XK6 3.8 Identification Help

I’ve got a long thread going for my 4.2 project, but I thought I’d start a short one for this since I don’t plan on doing anything with it for a while.

Turns out I had a cousin in rural West Virginia with an early 60s XK6 3.8 engine. Apparently in the 1980s, my grandfathers brother started a Jag sedan restoration. The engine was pulled and put in a barn. The car was sent to a local shop to have work done and the shop ended up burning down with the Jag inside. So, the engine stayed in the barn and now, 40 years on, it’s in my garage.

It might end up being total junk, I honestly don’t know. It’s probably seized as well. Can’t even tell if the head was painted or not. Couldn’t find a block number, only a date stamp. It has a two carb manifold and an automatic transmission. If anyone can help identify anything about this engine, I’d appreciate any knowledge you might pass along.

Seems to have a lack of freeze plugs like on the 4.2. Any chance this engine has all short studs?

Hi Doug,
I would guess that it is from a MK IX or a MK II. The engine numbers are on the oil pump mounts and on the front of the head (spark plug) valley.

The earlier XK engines like the 3.4L, 3.8L (like the one in your pictures) and the early 4.2L ones had the engine serial number stsmped on the right side of the block on the flat horizontal section just above the oil filter head. The first attached picture shows the area where the serial number is stamped on the freshly rebuilt 3.4L engine to my 1957 MK VIII.

The second attached picture shows where the serial number is stamped on the front of the cylinder head in the earlier cars as well.


It has the original York AC compressor and pulley. I therefore doubt the Mk9 legacy.

It’s not MK7 8 or 9. Or XK series. Wrong oil filter, electric oil pressure, sender, lifting hooks on head, different breather cover with the outlet pointing to the left not the right. Not 420 as it’s a 3.8.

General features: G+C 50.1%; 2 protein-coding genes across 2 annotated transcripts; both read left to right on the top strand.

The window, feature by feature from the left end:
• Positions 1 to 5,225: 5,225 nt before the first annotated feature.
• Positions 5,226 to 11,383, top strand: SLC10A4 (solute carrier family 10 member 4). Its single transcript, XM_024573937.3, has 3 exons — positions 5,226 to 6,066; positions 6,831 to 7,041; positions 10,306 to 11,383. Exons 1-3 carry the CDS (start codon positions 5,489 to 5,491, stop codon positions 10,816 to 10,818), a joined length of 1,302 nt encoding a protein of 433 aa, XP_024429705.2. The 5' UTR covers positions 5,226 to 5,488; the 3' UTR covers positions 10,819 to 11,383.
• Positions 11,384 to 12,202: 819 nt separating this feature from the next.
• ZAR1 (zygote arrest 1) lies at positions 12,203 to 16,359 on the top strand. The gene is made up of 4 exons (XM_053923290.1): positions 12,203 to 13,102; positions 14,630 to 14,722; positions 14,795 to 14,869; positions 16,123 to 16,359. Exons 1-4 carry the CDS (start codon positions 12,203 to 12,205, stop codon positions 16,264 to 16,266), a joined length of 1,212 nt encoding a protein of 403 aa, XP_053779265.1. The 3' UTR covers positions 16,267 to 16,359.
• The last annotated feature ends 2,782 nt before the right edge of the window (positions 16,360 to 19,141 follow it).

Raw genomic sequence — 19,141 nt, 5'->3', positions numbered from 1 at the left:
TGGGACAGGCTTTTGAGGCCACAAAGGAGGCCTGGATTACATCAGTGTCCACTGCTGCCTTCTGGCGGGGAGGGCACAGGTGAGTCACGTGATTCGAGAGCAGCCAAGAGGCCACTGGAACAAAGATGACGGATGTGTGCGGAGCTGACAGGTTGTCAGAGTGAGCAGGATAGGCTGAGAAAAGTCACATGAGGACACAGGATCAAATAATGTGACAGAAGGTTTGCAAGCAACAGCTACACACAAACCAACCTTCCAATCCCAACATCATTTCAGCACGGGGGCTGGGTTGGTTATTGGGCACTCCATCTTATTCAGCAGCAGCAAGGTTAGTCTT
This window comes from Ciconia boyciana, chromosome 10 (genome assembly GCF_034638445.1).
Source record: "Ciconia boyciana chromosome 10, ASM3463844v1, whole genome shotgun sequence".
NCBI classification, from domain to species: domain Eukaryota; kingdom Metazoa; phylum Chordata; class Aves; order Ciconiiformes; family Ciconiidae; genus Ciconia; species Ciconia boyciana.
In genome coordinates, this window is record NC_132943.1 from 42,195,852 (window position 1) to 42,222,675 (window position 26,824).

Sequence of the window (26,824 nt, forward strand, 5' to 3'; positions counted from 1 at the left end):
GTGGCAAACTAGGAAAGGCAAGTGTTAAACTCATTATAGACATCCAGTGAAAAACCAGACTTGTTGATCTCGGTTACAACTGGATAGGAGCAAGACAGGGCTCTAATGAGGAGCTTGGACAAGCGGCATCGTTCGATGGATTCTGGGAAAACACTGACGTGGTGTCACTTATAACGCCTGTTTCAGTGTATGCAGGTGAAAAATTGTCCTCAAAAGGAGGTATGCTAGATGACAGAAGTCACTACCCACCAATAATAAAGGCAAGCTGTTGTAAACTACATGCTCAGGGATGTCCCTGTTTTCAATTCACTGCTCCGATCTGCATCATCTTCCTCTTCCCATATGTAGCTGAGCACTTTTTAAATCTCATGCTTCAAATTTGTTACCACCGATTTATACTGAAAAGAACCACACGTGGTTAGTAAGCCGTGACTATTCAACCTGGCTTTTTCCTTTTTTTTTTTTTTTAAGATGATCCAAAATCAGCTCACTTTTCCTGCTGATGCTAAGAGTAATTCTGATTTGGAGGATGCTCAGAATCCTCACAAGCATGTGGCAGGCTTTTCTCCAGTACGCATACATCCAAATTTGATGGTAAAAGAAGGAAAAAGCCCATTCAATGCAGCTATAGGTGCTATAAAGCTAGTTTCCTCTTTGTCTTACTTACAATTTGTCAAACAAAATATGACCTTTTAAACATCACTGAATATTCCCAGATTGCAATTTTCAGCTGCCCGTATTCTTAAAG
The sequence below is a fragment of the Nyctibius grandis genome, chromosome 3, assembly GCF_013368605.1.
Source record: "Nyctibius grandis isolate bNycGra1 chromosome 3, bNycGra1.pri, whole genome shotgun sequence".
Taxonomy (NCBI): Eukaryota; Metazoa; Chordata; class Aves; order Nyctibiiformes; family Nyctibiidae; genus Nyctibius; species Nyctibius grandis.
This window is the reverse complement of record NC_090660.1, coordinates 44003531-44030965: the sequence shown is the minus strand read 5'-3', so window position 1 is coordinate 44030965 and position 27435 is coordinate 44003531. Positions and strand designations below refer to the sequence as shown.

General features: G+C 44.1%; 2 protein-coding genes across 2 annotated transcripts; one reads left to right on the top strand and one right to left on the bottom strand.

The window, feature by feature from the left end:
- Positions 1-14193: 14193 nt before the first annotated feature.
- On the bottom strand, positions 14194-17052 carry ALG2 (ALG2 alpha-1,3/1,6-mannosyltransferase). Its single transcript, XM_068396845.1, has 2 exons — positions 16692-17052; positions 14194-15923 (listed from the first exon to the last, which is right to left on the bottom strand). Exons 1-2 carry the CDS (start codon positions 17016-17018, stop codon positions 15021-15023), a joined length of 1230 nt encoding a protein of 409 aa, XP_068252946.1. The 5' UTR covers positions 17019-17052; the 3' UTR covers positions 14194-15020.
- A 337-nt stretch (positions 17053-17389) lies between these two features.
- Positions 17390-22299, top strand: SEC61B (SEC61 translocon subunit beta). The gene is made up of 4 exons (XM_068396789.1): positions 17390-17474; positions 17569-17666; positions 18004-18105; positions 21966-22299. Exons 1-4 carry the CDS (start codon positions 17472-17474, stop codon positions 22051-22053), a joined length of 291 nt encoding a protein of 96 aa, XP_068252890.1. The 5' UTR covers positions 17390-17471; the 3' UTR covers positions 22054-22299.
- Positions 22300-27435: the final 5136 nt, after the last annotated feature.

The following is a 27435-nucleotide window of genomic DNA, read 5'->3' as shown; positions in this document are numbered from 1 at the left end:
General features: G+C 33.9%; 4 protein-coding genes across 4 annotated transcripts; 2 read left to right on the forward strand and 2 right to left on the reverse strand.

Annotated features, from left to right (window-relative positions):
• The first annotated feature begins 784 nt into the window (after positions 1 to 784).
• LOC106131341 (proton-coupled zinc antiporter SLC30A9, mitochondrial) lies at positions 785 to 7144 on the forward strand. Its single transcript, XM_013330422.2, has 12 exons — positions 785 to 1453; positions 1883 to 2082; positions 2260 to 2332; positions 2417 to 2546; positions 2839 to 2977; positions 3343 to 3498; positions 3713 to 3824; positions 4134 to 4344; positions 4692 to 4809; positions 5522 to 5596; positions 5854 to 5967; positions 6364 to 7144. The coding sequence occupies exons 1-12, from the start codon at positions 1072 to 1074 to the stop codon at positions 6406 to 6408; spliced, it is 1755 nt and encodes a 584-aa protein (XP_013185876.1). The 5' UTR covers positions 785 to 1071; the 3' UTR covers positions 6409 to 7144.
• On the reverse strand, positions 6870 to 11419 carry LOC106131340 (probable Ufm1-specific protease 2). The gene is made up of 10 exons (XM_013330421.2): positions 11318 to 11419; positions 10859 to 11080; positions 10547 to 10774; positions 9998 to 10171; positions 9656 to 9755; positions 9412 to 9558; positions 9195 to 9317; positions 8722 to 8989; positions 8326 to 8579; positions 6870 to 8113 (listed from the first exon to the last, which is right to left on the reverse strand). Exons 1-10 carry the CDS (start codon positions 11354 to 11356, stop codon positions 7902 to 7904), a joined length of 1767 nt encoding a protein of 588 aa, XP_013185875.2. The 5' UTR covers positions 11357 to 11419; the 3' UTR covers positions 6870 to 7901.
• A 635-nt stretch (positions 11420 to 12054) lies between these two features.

Therefore must be MK2 or S type. The 1961 stamp, if that’s s date stamp, it’s a MK2.
Check out the air cleaner bracket on the head, they were different. I think that’s a MK2 one. That’s the key!
Funnily it has a pre engaged starter like the 240/340 420 series.
It will definitely be a short stud motor.
My money says it’s a 1962 MK2.

I have a 1963 Mk2 and this engine has all the Mk2 hallmarks including: sump, dipstick, engine fan and the correct mounting for the air cleaner. The cylinder head would be painted mid/dark blue. The transmision looks like a DG250 - also correct for a Mk2 of that vintage. Paul.

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Assuming you plan to sell it some day, the buyer will want to know those stamped serial numbers on the block and head. A 3.8 Mark 2 will normally begin with the letters LA, LB, LC, LD or LE.

Thank you all. Did find the block number. LB 7555-8

Don’t know if I’ll sell it. I figured I’d revisit it in a year. The 4.2 I rebuilt will go in the Jag replica that I will build later this summer. A 3.8 certainly would be a bit more authentic for that, so I’ll ponder that option at a later date.

Is the cylinder head on this 3.8 aluminum or iron? So much crud on it, I can’t tell.

All XK type heads are aluminum. All blocks are iron. Production date for that number is mid to late 1962.

Whatever you decide to do I would start spraying penetrating oil over the studs and bolts.

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See if the heads nuts will undo, if so remove all and the washers ( if you can) get penetration fluid down the sides of the studs where they fit through the head. Let it stew for as long as you can. ATF is quite good for long term soaking as it doesn’t evaporate. A lot of penetrating fluids do just means you do it regularly. Nice find! Good luck.

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Thanks. I’m assuming you mean automatic transmission fluid when you said ATF? Any particular type or brand work better than others?

It’ll be a year at least before anything is done, but I’ll start ‘marinating’ it now.

Indeed: ATF is auto trans fluid. Mixed with acetone, its a top penetrant.

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Best penetrating out there, Home Brew ATF + acetone. 50/50 mix.

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